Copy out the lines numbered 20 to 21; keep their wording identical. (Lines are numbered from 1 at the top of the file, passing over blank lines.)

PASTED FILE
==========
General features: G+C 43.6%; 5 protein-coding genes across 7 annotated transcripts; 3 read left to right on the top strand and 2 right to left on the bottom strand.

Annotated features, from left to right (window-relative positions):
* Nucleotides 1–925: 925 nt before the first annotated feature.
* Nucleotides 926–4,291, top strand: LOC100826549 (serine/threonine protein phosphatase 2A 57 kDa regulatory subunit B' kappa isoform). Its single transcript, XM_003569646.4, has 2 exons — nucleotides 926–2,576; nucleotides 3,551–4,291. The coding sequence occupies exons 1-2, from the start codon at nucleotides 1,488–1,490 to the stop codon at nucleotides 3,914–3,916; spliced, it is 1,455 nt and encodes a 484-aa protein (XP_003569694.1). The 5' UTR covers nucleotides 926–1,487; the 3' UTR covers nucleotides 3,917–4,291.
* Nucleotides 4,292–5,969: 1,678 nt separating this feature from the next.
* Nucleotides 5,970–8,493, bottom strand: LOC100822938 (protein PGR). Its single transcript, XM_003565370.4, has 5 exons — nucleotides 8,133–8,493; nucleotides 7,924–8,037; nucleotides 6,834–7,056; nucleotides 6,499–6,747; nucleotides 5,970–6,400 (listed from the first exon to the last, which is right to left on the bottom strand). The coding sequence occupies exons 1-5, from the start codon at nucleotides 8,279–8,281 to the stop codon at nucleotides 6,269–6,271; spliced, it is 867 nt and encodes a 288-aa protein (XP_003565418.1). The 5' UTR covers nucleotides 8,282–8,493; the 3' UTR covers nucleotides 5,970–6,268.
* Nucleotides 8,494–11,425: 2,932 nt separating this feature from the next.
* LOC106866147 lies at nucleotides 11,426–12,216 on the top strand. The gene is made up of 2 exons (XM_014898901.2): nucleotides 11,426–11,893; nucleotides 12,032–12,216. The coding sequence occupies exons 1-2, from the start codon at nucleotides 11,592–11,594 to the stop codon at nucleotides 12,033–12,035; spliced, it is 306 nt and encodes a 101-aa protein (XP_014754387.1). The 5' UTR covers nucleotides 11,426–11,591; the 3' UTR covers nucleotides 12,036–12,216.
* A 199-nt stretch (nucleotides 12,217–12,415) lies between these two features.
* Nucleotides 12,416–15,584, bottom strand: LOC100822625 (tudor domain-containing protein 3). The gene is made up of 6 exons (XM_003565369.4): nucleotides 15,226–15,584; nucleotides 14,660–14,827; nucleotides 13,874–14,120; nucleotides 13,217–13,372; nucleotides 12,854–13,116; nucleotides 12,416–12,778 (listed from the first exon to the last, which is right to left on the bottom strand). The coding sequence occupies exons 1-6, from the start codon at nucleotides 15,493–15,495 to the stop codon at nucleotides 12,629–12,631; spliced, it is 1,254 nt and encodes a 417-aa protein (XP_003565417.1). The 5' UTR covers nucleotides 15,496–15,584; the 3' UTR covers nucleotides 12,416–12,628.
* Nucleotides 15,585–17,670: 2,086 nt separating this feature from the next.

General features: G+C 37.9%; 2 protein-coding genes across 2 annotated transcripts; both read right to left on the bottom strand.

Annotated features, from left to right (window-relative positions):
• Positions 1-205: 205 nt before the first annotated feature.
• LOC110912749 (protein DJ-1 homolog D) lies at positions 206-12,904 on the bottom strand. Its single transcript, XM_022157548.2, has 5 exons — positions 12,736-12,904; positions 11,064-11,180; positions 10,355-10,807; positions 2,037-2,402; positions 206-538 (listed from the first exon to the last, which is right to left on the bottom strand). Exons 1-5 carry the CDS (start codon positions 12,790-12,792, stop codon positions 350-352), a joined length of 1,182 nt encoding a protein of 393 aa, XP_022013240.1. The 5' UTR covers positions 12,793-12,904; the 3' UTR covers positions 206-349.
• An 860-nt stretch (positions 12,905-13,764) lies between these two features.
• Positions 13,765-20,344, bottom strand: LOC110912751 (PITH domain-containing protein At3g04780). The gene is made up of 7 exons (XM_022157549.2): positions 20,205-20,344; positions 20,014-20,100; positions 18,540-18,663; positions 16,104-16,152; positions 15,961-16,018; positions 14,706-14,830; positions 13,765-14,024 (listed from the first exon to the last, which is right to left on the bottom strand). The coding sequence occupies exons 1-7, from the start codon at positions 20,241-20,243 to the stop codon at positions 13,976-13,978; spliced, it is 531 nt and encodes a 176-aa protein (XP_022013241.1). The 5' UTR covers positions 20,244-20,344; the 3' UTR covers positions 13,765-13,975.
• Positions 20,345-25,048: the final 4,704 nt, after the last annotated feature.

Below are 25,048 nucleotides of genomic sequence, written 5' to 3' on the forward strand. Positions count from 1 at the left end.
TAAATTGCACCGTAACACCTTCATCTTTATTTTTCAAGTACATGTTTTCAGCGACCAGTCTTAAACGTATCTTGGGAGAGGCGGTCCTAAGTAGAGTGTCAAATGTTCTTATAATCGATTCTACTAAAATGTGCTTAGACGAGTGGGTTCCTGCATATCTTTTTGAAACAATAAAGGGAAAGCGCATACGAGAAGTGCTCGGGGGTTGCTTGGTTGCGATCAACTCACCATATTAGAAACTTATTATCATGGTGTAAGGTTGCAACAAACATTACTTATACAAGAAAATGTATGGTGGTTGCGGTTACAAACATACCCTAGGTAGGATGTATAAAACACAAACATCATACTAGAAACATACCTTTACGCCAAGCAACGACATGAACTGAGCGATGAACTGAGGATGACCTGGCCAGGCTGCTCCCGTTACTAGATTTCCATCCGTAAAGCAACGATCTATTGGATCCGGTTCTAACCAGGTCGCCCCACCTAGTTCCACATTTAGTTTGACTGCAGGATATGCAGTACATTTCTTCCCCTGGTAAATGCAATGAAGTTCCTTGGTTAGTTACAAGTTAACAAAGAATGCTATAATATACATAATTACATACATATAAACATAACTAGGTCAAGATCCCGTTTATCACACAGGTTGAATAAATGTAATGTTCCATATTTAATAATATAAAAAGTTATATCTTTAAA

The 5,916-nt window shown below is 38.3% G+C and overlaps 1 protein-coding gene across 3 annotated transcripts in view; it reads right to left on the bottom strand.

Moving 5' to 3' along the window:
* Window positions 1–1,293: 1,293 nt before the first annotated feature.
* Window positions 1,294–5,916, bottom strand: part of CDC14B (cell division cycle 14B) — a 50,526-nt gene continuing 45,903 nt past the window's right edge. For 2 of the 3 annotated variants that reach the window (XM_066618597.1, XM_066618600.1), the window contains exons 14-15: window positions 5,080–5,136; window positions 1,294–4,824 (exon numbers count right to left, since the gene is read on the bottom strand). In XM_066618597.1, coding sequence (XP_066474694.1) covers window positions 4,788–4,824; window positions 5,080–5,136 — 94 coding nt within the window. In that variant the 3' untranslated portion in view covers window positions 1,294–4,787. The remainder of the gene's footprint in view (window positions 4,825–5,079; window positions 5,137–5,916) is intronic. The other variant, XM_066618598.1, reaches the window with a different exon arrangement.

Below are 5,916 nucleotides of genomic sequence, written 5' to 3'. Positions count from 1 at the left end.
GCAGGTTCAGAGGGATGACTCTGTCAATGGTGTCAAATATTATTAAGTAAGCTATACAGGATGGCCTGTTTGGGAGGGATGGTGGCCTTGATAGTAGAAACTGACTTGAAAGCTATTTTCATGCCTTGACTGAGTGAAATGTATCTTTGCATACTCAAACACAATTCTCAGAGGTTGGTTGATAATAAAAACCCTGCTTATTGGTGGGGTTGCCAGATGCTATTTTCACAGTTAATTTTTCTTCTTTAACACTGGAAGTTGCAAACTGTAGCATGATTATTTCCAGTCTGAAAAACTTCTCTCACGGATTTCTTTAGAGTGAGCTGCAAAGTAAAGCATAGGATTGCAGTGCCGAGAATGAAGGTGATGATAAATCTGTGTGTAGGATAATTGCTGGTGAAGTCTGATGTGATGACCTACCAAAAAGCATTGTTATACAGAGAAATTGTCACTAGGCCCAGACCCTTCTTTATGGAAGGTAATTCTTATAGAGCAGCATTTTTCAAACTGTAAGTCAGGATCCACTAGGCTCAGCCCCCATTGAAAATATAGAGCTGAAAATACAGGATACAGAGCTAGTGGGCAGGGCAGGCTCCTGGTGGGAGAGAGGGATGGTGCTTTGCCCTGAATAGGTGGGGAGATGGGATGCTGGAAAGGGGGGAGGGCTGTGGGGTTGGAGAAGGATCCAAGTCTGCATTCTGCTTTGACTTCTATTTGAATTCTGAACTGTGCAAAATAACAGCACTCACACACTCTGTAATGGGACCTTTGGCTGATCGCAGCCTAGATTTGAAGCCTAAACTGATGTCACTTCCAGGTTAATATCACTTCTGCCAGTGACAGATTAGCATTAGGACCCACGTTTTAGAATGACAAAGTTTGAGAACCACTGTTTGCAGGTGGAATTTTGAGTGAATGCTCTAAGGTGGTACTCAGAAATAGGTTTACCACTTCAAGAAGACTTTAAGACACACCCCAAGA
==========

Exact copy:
TAAATTGCACCGTAACACCTTCATCTTTATTTTTCAAGTACATGTTTTCAGCGACCAGTCTTAAACGTATCTTGGGAGAGGCGGTCCTAAGTAGAGTGTCAAATGTTCTTATAATCGATTCTACTAAAATGTGCTTAGACGAGTGGGTTCCTGCATATCTTTTTGAAACAATAAAGGGAAAGCGCATACGAGAAGTGCTCGGGGGTTGCTTGGTTGCGATCAACTCACCATATTAGAAACTTATTATCATGGTGTAAGGTTGCAACAAACATTACTTATACAAGAAAATGTATGGTGGTTGCGGTTACAAACATACCCTAGGTAGGATGTATAAAACACAAACATCATACTAGAAACATACCTTTACGCCAAGCAACGACATGAACTGAGCGATGAACTGAGGATGACCTGGCCAGGCTGCTCCCGTTACTAGATTTCCATCCGTAAAGCAACGATCTATTGGATCCGGTTCTAACCAGGTCGCCCCACCTAGTTCCACATTTAGTTTGACTGCAGGATATGCAGTACATTTCTTCCCCTGGTAAATGCAATGAAGTTCCTTGGTTAGTTACAAGTTAACAAAGAATGCTATAATATACATAATTACATACATATAAACATAACTAGGTCAAGATCCCGTTTATCACACAGGTTGAATAAATGTAATGTTCCATATTTAATAATATAAAAAGTTATATCTTTAAA

The 5,916-nt window shown below is 38.3% G+C and overlaps 1 protein-coding gene across 3 annotated transcripts in view; it reads right to left on the bottom strand.